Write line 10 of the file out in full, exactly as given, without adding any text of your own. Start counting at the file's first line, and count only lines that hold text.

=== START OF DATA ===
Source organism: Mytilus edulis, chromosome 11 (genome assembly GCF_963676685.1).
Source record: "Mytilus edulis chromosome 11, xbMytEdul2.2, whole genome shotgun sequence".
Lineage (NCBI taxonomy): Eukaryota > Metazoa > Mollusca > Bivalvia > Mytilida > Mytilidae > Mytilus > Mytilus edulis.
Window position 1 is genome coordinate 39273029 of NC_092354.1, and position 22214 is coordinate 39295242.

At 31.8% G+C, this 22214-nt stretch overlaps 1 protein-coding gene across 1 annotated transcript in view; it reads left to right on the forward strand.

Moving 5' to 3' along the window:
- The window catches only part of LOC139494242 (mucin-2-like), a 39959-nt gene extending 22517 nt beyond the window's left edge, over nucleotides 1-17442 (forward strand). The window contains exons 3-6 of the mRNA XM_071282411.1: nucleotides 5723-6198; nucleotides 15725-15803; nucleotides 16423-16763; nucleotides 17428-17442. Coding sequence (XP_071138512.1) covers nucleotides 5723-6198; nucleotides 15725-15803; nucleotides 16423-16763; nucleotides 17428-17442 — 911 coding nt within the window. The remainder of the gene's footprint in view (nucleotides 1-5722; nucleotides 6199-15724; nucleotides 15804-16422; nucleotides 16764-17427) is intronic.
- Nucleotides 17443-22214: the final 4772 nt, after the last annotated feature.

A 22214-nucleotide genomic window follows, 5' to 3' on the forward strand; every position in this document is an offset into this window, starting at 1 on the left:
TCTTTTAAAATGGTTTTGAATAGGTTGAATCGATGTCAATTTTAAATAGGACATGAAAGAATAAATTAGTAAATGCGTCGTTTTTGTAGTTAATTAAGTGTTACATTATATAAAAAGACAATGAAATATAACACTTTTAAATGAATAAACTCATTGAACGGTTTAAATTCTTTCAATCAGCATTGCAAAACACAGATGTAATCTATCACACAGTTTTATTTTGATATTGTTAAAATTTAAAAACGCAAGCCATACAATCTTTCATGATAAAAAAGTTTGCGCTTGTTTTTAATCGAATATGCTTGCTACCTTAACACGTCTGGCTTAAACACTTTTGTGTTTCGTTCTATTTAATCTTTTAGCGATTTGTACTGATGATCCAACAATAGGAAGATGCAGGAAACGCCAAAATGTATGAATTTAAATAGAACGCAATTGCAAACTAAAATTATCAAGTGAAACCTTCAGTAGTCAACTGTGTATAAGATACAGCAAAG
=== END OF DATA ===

TCTTTTAAAATGGTTTTGAATAGGTTGAATCGATGTCAATTTTAAATAGGACATGAAAGAATAAATTAGTAAATGCGTCGTTTTTGTAGTTAATTAAGTGTTACATTATATAAAAAGACAATGAAATATAACACTTTTAAATGAATAAACTCATTGAACGGTTTAAATTCTTTCAATCAGCATTGCAAAACACAGATGTAATCTATCACACAGTTTTATTTTGATATTGTTAAAATTTAAAAACGCAAGCCATACAATCTTTCATGATAAAAAAGTTTGCGCTTGTTTTTAATCGAATATGCTTGCTACCTTAACACGTCTGGCTTAAACACTTTTGTGTTTCGTTCTATTTAATCTTTTAGCGATTTGTACTGATGATCCAACAATAGGAAGATGCAGGAAACGCCAAAATGTATGAATTTAAATAGAACGCAATTGCAAACTAAAATTATCAAGTGAAACCTTCAGTAGTCAACTGTGTATAAGATACAGCAAAG